In a refreshing break from tradition, the House Appropriations Committee approved a $967 billion discretionary spending plan that would stay within the fiscal year 2014 sequestration spending levels.

The measure would protect defense from further cuts and instead deliver the total savings through reductions to domestic discretionary programs. It was in keeping with the instructions provided in the House budget, which was passed earlier this year.

Now it is up to chairman Harold Rogers (R–KY) to deliver the 12 spending bills that must be passed into law by September 30, the end of the federal fiscal year. These bills authorize annual spending for everything from national defense to foreign aid.

Regrettably, Rogers seemed less than enthusiastic about the necessary spending cuts, reportedly saying the committee’s hands were tied. “It is my sincere hope that there will soon be a budget compromise that will undo the damaging sequestration law and give us a single, common top-line allocation with the Senate.”

It’s always easier to spend money than to cut. No doubt Senate Appropriations chairwoman Barbara Mikulski (D–MD), who is planning to ignore sequestration, will have the easier job. The Senate’s total appropriations funding, at $1.058 trillion for 2014, is $91 billion above the House level. Mikulski closes some of the deficit gap by hiking taxes. So the Senate once again gets to coast; meanwhile, Rogers will have his work cut out for him.

But this is precisely what Congress should do—stick with the Budget Control Act (BCA) agreement to cut spending. It promised these spending cuts in exchange for the $2.1 trillion increase in the debt limit. And after all, the BCA is partially responsible for today’s temporary improvement in spending and the deficit, so moving away from it is totally unacceptable.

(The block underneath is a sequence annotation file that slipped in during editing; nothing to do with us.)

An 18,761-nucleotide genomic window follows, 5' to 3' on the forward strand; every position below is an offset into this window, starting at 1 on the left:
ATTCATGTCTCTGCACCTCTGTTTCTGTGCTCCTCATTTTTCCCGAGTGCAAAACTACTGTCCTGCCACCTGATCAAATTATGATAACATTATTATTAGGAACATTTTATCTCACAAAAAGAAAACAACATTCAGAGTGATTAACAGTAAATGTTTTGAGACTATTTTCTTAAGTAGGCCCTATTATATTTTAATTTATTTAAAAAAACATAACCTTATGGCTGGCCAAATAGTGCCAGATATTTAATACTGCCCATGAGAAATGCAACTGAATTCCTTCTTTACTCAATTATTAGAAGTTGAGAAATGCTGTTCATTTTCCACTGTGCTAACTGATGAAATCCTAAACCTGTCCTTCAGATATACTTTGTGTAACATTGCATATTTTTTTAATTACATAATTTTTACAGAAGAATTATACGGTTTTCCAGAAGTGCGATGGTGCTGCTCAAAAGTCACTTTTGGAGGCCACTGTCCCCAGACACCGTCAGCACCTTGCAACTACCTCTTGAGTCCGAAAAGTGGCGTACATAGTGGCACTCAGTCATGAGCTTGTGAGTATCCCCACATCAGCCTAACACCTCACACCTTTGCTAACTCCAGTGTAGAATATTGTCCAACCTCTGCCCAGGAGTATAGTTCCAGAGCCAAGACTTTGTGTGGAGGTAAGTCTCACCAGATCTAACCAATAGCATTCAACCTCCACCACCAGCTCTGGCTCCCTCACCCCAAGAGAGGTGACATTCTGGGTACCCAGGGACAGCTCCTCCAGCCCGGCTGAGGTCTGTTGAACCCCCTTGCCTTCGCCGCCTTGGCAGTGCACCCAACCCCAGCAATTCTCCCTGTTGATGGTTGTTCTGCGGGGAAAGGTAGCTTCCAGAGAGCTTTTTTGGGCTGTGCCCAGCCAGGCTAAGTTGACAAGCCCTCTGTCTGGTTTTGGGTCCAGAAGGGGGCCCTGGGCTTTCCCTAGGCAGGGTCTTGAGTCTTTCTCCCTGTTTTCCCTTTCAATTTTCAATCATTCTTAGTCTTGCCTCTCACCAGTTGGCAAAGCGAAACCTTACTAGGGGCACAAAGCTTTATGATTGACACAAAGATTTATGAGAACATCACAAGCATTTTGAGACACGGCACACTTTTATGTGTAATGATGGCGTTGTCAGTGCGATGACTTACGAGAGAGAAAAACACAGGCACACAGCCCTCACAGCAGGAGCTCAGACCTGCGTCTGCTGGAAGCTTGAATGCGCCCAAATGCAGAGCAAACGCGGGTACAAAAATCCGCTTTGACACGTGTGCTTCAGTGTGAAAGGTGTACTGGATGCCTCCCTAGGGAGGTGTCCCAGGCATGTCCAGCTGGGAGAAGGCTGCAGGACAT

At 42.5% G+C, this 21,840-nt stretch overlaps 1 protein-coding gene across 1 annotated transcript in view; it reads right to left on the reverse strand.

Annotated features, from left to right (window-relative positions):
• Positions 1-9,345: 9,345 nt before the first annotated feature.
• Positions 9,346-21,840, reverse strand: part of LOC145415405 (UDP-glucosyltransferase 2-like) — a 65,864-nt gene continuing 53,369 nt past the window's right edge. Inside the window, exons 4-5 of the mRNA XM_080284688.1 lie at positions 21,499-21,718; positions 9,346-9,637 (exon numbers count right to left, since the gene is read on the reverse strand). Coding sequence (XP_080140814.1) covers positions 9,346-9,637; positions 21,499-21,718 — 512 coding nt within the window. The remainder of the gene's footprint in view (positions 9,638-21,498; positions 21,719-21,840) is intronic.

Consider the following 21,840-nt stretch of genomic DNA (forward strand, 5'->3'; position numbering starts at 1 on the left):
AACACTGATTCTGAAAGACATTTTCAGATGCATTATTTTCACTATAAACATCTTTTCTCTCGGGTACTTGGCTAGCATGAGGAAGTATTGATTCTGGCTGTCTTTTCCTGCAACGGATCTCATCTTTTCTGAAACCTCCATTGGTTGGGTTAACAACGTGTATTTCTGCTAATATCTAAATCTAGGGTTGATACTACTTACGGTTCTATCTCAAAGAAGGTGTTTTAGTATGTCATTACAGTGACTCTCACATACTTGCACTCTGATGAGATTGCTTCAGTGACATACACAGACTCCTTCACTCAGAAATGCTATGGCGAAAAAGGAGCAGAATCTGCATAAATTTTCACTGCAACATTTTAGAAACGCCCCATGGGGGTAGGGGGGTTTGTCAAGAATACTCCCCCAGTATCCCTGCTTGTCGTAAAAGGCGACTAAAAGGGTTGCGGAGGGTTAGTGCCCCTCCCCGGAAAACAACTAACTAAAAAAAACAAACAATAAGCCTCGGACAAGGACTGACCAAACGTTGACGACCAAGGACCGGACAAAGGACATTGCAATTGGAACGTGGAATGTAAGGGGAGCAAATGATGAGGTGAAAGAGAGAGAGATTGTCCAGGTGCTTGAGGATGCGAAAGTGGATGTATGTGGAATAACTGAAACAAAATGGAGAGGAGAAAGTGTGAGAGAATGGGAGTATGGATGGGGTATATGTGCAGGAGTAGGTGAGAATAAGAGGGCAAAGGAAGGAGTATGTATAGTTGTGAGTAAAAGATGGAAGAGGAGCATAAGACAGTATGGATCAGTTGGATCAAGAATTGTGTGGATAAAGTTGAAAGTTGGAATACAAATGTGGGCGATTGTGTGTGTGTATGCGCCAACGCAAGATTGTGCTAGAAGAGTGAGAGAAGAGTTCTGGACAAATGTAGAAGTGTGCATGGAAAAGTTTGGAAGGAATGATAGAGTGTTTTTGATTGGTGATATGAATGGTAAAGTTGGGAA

What is crucial, however, is that Congress comes to an agreement on how to reprogram the sequestration cuts, which fall disproportionately on defense. As Heritage defense expert Baker Spring explains:

Public perception may be that the sequestration cuts to the defense budget is about eliminating waste and inefficiency in the Department of Defense (DOD). In reality, sequestration will result in the loss of military capabilities.

The House committee’s spending plan would adhere to the sequestration level top line for discretionary spending while protecting defense from further cuts. This is an important achievement, as military furloughs planned for later this summer are not enough to protect against further deterioration of military readiness. As defense analyst Brian Slattery explains:

Sequestration has gone into effect, but its effects are still largely unknown. However, the Armed Forces’ service chiefs have begun to describe what is in store under such dramatic reductions. For example, Army Chief of Staff Raymond Odierno explained that reductions to maintenance and training will put the Army “on the outer edge of acceptable risk for our future force and our ability to meet our National Security Strategy.”

The House should lead the Senate by sticking to the standard that it set in its budget and the Appropriations committee reaffirmed:

  • Adhere to the spending reductions in the Budget Control Act, including sequestration;
  • Lessen the damage to national defense, the federal government’s core constitutional function; and
  • Do not raise taxes.